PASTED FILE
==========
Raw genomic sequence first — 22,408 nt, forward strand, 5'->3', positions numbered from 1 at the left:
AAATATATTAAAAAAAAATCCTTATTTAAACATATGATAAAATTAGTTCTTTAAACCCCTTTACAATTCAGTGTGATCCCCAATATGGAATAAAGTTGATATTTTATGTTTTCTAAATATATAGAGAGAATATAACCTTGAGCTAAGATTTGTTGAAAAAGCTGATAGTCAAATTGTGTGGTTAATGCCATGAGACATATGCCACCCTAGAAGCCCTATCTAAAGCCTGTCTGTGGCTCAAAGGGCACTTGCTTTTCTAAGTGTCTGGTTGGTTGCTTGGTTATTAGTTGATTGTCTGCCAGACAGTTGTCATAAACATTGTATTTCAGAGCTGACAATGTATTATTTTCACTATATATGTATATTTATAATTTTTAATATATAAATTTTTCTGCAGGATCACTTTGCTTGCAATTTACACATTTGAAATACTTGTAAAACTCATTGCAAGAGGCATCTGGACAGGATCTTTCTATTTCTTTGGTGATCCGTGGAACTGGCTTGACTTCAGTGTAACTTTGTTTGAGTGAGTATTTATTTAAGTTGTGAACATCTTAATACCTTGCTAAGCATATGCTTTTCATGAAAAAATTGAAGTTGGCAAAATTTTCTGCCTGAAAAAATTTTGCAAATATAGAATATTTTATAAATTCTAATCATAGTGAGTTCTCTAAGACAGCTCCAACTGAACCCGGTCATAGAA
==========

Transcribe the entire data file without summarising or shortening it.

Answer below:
Raw genomic sequence first — 22,408 nt, forward strand, 5'->3', positions numbered from 1 at the left:
AAATATATTAAAAAAAAATCCTTATTTAAACATATGATAAAATTAGTTCTTTAAACCCCTTTACAATTCAGTGTGATCCCCAATATGGAATAAAGTTGATATTTTATGTTTTCTAAATATATAGAGAGAATATAACCTTGAGCTAAGATTTGTTGAAAAAGCTGATAGTCAAATTGTGTGGTTAATGCCATGAGACATATGCCACCCTAGAAGCCCTATCTAAAGCCTGTCTGTGGCTCAAAGGGCACTTGCTTTTCTAAGTGTCTGGTTGGTTGCTTGGTTATTAGTTGATTGTCTGCCAGACAGTTGTCATAAACATTGTATTTCAGAGCTGACAATGTATTATTTTCACTATATATGTATATTTATAATTTTTAATATATAAATTTTTCTGCAGGATCACTTTGCTTGCAATTTACACATTTGAAATACTTGTAAAACTCATTGCAAGAGGCATCTGGACAGGATCTTTCTATTTCTTTGGTGATCCGTGGAACTGGCTTGACTTCAGTGTAACTTTGTTTGAGTGAGTATTTATTTAAGTTGTGAACATCTTAATACCTTGCTAAGCATATGCTTTTCATGAAAAAATTGAAGTTGGCAAAATTTTCTGCCTGAAAAAATTTTGCAAATATAGAATATTTTATAAATTCTAATCATAGTGAGTTCTCTAAGACAGCTCCAACTGAACCCGGTCATAGAA